What had I gotten myself into? Just before our friends arrived, I pulled the meat out of the braising liquid. It jiggled like jello. I hope Heath Putnam is right, because this stuff appeared to be almost entirely fat. And here we were going to serve it to friends and call this dinner.
We have been obsessing about Heath’s Wooly Pigs bacon since it showed up at the U-District market last winter, but we had yet to try the pork belly that everyone has been raving about. How could any pork be worth $25/lb? Well, we wouldn’t know without trying, so last weekend we were determined to bring some home from our weekly market run.
When I told Heath that we wanted some of the Mangalitsa pork belly, he rifled around in the coolers and pulled out a package of belly and ribs. I was about to pay when he said, “You know, if you like pork belly, you should really try the jowl. I think it’s even better than the belly.” I paused. “Ok, I’ll buy some jowl instead.” I paid up, and as I was leaving, he said, “You’re brave.” Brave? What was that supposed to mean? He said that apparently most people are squeamish about this sort of thing. I have never cooked with jowl or any of his Mangalitsa pig products, so I had no idea what he was talking about.
He sent me away with instructions to cook it at low temperatures to avoid ruining the pork and said that I could cook it the same way as pork belly. The recipe I had in mind was the belly recipe Rebekah Denn wrote about at the Seattle P-I.
We prepared the jowl, along with some tiny Brussels sprouts from the market, and carrots. While the jowl was crisping in the oven, we had a roasted endive salad with orange segments, from The Herbfarm Cookbook. Then, it was ready.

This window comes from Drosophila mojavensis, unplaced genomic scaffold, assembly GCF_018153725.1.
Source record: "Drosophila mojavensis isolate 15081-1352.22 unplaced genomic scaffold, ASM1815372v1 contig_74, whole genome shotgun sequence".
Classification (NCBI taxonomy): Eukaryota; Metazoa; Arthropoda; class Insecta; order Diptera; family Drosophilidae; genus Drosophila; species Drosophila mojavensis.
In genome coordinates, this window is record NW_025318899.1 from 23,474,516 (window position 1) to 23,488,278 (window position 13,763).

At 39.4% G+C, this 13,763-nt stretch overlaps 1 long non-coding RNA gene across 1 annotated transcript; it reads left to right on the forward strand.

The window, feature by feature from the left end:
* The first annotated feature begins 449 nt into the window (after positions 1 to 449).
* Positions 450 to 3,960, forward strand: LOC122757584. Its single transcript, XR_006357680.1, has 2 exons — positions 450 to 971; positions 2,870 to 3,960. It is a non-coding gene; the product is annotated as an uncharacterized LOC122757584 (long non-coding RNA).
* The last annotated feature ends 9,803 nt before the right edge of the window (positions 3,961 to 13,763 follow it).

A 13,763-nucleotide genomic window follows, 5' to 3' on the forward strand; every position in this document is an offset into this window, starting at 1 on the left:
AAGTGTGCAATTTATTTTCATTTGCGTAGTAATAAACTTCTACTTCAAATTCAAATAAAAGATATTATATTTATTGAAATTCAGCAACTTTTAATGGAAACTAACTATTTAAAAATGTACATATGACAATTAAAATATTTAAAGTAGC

It turns out that this pig is worth every bit of hype that’s been surrounding it. What incredible flavor. The stuff is tender, moist and just melts in your mouth. It is insanely rich and I can’t recall a more flavorful meat I’ve ever eaten. Just amazing.
What makes these pigs taste so different from other pork? Heath has a very unique thing going here. He imported the heirloom breed of Mangalitsa pig from Europe, raises them on a special diet (including access to herbs in the pastures), and slaughters them humanely.
He only started selling these pigs at the end of last year and has already created a ton of buzz, even in national publications. A couple months ago, Saveur magazine started a new feature highlighting one U.S. state each issue. The premier state was Washington, and Wooly Pigs was on the list of ten food items not to miss. We are lucky because you can’t buy this pork outside Washington at the moment since it’s prohibitively expensive to distribute it. But Heath is starting to partner with farmers in other states, and has just sold some piglets to a farmer in the Bay Area who will be raising and selling them there.
To complete our locavore menu, we ended with a rhubarb crisp topped with crème fraîche ice cream. The first rhubarb of the season was at the market on Saturday, and we wanted to try an ice cream recipe from my new Perfect Scoop cookbook. We picked up crème fraîche, eggs, and raw milk from Sea Breeze Farm, and when we stopped for our morning crêpe from Anita’s Crêpes, she suggested we add some vanilla bean to the recipe. We figured that a graduate of the CIA who formerly worked at the French Laundry would know what she’s talking about, so we did so. It was a nice ending.